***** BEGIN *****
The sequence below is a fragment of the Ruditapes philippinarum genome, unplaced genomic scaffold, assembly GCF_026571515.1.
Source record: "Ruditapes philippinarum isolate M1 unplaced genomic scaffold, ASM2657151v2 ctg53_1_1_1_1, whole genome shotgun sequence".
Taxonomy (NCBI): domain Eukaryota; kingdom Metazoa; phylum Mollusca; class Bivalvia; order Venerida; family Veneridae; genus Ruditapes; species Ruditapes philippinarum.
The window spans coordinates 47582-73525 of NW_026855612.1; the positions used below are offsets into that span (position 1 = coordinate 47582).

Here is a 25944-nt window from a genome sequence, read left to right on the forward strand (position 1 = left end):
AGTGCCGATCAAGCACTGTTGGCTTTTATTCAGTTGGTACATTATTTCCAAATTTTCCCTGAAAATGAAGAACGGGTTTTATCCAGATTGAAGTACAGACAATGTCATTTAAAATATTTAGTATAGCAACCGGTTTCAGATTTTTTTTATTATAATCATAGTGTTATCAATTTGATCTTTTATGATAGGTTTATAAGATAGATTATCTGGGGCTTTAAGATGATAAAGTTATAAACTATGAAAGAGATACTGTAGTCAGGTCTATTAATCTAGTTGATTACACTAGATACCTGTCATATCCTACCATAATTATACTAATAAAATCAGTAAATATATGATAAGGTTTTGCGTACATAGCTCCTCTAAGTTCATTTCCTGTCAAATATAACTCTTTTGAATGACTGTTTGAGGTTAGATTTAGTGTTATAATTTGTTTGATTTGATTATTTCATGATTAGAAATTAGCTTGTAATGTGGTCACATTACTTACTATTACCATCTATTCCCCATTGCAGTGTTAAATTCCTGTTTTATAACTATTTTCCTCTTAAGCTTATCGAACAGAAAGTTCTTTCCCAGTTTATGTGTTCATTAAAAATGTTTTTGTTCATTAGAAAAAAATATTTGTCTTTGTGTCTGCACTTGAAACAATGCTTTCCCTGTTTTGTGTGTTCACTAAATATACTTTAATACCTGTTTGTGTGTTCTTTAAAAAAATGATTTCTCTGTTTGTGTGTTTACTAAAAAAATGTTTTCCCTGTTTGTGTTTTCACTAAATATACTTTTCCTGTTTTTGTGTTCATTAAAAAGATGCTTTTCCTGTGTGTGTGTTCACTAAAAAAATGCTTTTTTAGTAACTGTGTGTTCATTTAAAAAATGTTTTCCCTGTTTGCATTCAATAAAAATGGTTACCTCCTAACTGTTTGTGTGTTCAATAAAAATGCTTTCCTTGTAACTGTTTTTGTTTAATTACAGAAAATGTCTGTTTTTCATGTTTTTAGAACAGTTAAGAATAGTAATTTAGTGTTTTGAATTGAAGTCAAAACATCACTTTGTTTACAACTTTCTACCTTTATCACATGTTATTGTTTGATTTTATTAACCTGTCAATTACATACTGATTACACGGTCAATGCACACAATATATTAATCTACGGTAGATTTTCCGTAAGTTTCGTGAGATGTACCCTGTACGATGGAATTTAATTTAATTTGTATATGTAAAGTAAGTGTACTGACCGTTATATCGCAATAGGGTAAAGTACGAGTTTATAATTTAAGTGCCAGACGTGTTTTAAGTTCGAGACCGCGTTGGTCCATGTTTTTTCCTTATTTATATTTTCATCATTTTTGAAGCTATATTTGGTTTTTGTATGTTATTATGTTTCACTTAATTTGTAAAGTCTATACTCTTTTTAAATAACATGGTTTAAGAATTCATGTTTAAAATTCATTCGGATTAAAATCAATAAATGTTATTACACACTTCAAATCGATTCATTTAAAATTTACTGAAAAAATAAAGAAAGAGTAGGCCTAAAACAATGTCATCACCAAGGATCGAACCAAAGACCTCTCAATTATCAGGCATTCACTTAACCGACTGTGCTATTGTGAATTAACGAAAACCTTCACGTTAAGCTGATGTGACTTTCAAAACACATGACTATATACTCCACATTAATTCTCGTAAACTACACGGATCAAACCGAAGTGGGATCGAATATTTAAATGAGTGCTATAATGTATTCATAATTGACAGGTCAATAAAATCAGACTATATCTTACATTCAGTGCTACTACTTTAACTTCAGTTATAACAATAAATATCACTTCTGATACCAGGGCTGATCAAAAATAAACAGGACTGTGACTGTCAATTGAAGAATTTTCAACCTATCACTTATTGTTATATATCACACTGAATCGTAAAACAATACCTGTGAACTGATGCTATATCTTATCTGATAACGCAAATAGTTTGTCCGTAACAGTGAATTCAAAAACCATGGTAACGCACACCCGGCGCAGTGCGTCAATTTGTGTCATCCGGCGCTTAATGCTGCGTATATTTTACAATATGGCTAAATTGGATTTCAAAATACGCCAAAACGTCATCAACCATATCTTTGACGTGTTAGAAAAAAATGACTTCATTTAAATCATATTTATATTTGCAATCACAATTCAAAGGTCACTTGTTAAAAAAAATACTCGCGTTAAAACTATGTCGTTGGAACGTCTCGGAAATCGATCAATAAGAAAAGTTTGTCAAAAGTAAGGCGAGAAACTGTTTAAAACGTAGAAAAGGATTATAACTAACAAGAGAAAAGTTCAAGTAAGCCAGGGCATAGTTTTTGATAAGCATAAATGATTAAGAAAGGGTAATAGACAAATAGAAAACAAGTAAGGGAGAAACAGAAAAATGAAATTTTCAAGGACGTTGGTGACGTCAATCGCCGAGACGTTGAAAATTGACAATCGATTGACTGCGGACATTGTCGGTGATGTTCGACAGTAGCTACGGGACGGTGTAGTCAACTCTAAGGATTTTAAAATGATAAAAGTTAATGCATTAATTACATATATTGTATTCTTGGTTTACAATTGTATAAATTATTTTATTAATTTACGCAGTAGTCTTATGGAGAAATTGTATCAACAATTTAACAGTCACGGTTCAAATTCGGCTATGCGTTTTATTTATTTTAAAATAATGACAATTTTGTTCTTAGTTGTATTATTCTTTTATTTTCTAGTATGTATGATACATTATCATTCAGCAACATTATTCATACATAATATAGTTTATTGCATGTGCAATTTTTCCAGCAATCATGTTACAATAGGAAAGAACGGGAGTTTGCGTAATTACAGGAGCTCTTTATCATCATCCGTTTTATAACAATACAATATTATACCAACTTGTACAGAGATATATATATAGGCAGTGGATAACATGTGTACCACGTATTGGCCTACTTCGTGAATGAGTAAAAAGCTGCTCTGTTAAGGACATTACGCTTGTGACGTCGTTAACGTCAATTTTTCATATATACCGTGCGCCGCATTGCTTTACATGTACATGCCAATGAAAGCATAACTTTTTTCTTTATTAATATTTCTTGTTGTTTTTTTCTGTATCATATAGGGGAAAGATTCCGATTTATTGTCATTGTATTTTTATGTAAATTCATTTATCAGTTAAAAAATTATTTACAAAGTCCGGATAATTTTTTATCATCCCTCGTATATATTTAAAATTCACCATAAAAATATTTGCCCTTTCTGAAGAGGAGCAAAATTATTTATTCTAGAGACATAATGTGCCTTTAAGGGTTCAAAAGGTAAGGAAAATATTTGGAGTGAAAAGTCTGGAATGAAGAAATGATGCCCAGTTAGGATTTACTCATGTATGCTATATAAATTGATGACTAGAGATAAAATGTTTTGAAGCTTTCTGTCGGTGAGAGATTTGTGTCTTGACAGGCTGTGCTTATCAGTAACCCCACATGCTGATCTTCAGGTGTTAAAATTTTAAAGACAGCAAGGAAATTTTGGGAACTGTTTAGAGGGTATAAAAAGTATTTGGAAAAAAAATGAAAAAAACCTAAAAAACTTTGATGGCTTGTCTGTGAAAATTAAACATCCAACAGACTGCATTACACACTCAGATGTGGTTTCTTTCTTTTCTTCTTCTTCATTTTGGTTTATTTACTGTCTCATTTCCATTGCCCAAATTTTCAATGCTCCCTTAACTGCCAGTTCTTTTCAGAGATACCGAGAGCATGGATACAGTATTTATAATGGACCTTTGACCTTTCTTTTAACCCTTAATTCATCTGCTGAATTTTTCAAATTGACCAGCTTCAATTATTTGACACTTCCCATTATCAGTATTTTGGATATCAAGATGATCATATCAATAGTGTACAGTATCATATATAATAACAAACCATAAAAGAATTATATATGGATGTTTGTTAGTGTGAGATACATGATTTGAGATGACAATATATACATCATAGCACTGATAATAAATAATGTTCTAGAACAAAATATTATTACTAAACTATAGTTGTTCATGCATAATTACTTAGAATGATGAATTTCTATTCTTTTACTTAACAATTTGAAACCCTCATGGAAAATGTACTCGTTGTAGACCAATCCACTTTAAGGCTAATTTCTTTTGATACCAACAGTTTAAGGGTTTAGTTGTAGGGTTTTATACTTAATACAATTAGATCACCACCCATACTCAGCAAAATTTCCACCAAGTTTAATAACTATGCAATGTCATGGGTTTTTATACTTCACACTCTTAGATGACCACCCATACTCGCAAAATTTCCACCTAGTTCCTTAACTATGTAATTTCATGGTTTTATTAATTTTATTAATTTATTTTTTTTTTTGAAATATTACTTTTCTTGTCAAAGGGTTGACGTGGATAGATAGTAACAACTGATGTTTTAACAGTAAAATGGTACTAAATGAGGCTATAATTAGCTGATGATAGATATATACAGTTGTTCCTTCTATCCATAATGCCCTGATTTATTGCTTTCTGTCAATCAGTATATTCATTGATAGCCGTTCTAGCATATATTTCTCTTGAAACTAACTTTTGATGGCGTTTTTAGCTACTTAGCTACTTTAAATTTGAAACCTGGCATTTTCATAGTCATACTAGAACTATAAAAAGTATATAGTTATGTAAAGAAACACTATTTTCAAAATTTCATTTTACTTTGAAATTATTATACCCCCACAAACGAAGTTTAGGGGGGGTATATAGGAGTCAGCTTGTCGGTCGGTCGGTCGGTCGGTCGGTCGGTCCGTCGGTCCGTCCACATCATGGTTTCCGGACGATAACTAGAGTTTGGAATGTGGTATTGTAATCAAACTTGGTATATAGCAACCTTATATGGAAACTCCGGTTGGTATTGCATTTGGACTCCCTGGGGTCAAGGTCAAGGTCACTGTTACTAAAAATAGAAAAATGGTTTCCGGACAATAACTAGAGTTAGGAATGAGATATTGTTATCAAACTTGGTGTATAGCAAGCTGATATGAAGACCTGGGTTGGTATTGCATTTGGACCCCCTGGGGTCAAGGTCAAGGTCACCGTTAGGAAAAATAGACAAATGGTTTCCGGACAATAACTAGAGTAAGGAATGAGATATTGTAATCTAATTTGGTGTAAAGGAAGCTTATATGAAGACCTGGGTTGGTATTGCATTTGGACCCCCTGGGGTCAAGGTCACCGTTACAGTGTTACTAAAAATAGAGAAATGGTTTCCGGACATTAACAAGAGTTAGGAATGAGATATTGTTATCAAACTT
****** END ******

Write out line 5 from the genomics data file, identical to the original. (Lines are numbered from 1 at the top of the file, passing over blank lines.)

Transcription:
Here is a 25944-nt window from a genome sequence, read left to right on the forward strand (position 1 = left end):